Back to the future: Twitter’s all SMS in the UK
So starting yesterday, Twitter is back in the SMS game in the UK after an eight-month lay-off. Will it make any difference – or has Twitter already moved on from its text messaging roots?
Twitter’s original model was based around allowing people to send and receive updates to and from all their friends from their mobile phone while on the go, so when Twitter had to pull their SMS service from the UK back in August 2008 it looked like a body blow for the still-fledgling online service. I’d only just been on Twitter for a couple of weeks at the time – and hadn’t even got around to using the SMS feature – and I remember distinctly thinking “So, I joined just in time for the service to implode?”
That’s because at the time, SMS seemed so core to the Twitter model it was hard to imagine it without. Twitter’s 140 character status updates have always been distinctly text message-like, and a large part of the appeal was being able to use the service to “mass broadcast” text messages to a whole group of your friends at the same time. It was mobile instant messaging, in other words.
That basic concept still exists in the US and Canada, but the different billing model of telecoms companies in the UK meant that Twitter was haemorrhaging money by producing these free SMS updates to people’s followers. Considering Twitter then (and now) didn’t have a revenue model worth two cents, the prospect of having to pay out huge sums (up to $1000 per user according to some reports) so people could update their friends on their lunch habits was truly horrific. Hence the axe swung and the SMS service was rescinded overnight (although it’s still been possible to send a text to Twitter to update one’s status on the go.)
It should have crippled Twitter’s expansion plans in the UK, but in fact in the first few weeks it seemed to have almost no effect. People already addicted to Twitter simply readjusted, and apps for mobile smartphones such as TwitterBerry, Twitterrific, TwitterFon and Tweetie flooded into the market offering a far richer experience than plain text messages ever could. Far from being the end of Twitter in the UK, it almost seemed as though (for smartphone users at least) this was a radical upgrade to the experience.
And then SMS-less Twitter use simply exploded even without text: take a look at this TechCunch graph of usage and you’ll see that after an initial flat period in August following the SMS withdrawl, the takeup figures then went out of control. Last month, HitWise UK reported that Twitter became one of the 100 most visited websites in the UK for the first time. All of it without the SMS functionality.
And now, just as abruptly as it disappeared, SMS functionality resumed last night – at least for Vodafone users, although there are rumours that other networks including O2 and T-Mobile also doing deals in the next few days, which is surprising as you’d have thought that the exclusivity of the arrangement would have been worth one telecom making a deal for given the potential customer appeal. So once again, as it was a year ago, receiving SMS tweets will be free for all Vodafone customers while outgoing SMS tweets will come out of customers’ text message bundles.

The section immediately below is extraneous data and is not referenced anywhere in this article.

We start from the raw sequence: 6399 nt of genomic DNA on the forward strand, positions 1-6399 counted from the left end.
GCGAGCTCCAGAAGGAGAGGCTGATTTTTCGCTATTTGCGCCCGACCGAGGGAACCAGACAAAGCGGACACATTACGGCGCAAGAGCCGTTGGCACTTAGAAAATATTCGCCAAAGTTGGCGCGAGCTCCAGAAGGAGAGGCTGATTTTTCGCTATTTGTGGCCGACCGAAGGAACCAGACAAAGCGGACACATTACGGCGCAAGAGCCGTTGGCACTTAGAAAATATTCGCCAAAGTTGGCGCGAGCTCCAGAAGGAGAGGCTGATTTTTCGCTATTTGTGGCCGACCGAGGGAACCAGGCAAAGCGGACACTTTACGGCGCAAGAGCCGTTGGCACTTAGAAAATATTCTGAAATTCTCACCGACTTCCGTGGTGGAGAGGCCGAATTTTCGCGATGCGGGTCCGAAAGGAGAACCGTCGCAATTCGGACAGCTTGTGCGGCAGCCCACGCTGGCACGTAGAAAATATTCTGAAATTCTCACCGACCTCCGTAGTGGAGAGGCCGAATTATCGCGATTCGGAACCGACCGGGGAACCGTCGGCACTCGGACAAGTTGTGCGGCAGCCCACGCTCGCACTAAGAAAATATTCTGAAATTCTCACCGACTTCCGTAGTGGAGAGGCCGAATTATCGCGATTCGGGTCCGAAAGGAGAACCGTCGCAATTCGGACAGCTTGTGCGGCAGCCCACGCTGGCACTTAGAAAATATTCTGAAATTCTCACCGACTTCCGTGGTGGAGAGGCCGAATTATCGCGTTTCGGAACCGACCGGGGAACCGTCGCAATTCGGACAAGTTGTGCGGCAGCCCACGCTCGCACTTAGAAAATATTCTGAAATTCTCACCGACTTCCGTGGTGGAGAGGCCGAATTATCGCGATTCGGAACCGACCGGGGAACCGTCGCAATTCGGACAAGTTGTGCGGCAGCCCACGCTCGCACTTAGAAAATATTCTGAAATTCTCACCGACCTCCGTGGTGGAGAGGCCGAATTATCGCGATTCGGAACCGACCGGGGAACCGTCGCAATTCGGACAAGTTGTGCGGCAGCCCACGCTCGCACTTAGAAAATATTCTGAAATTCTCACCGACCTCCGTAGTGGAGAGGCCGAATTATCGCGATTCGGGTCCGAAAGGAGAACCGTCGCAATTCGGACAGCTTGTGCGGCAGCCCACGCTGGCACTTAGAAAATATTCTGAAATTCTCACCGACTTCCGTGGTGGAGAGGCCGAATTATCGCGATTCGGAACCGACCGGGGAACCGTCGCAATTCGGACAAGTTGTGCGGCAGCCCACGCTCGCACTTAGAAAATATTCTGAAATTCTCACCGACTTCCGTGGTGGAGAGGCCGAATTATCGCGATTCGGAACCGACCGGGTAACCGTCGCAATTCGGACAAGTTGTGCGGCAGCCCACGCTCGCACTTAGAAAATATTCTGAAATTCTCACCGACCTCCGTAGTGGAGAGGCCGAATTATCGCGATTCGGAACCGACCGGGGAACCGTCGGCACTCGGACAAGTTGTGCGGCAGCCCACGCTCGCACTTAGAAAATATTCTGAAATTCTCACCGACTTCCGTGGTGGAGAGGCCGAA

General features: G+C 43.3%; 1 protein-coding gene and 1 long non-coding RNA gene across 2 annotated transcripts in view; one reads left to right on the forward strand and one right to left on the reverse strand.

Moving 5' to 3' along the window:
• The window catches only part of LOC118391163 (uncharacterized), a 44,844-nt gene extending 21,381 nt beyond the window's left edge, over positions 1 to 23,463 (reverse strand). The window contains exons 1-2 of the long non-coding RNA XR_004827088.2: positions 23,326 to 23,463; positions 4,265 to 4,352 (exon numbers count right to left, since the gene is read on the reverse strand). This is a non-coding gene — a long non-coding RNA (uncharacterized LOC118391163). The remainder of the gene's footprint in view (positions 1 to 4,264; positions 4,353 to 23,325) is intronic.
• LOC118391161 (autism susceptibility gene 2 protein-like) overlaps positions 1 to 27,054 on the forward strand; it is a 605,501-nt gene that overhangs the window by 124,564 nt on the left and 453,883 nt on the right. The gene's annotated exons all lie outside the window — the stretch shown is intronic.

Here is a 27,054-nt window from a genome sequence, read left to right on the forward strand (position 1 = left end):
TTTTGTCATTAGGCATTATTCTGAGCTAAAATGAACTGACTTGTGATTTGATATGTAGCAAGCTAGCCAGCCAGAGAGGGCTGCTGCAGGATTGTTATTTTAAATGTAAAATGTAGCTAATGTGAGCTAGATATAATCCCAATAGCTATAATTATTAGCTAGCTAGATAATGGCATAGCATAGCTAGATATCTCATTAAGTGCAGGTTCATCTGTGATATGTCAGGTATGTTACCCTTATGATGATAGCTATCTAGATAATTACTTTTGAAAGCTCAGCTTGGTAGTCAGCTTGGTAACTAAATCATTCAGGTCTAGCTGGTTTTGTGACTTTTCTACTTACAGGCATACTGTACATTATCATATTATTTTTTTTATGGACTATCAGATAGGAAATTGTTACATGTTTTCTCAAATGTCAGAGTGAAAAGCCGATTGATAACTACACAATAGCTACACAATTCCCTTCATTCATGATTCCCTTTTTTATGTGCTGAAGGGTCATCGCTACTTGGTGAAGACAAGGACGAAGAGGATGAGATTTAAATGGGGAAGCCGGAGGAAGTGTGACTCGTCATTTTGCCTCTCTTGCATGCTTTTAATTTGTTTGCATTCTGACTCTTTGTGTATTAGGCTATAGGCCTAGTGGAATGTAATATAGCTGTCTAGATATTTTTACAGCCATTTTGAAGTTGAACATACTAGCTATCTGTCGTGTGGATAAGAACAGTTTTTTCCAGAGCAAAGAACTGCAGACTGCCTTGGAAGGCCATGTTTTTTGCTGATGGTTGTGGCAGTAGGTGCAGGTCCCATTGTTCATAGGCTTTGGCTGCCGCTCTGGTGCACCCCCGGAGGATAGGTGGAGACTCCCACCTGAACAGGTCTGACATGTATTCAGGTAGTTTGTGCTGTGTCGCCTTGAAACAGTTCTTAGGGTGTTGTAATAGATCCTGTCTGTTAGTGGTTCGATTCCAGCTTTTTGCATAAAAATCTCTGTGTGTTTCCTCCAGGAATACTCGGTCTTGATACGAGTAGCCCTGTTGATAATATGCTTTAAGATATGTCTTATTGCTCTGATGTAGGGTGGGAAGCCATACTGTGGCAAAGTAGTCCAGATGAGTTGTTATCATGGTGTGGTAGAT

I’m not a Vodafone user any more (I left the service last year after a minor problem with service turned into major exasperation at their lack of any kind of customer service) and so the current announcement of SMS restoration doesn’t affect me. But if O2 do a similar deal in the days and weeks ahead, I’m wondering: will I really care? Would I use it?
I’d certainly try it. Well, you have to, don’t you? Until you’ve actually tried something for yourself there’s no telling how useful or not you’ll find it. Twitter itself is a perfect example of that, something that you look at from the outside and wonder what on earth the appeal of it could possibly be; and then after a week of using it you suddenly find it’s become as addictive as crack cocaine. And even then, you still can’t figure out why.
It would certainly be useful to know instantly that someone’s sent me a reply rather than have to consciously use the iPhone apps to login and check. But then, I do this so regularly and automatically that I could in some circles be classified a push notification service in my own right (who needs iPhone 3.0?)
But this isn’t about me, or about any of the current users of the Twitter service, all of whom have evolved and adapted. No, this deal to bring back SMS is about the massive as-yet untapped and unconverted audience out there who haven’t been lured over to Twitter-heroin, including who typically don’t have smartphones that can compensate for the lack of SMS integration: the teenagers who genuinely do live by text message alone. If Twitter can tap into that market with the same zeal that they have invaded the niche market in the last six months, then current spectacular growth will look quaint and whimsical by comparison in a year’s time.
That’s why it was vital for Twitter’s new business development director – who is charged with creating a viable business model for Twitter – to get this SMS deal done in the UK as soon as possible, because to miss the boat and not cement on the current high profile and massive growth would be to throw away all opportunity of making Twitter a lasting business success. Already you wonder if the “It” moment for Twitter hasn’t peaked and passed, such that the hyper-cool texting teens haven’t already tried and dismissed SMS-less Twitter and moved on to the Next Big Thing. If they have – can they be lured back?
It’s a big moment for Twitter, and the irony is that this step change is all about a brand new feature … that we had and took for granted a year ago. It’s almost as sly a move as Apple ‘reinventing’ cut and paste as a brand new feature of iPhones!
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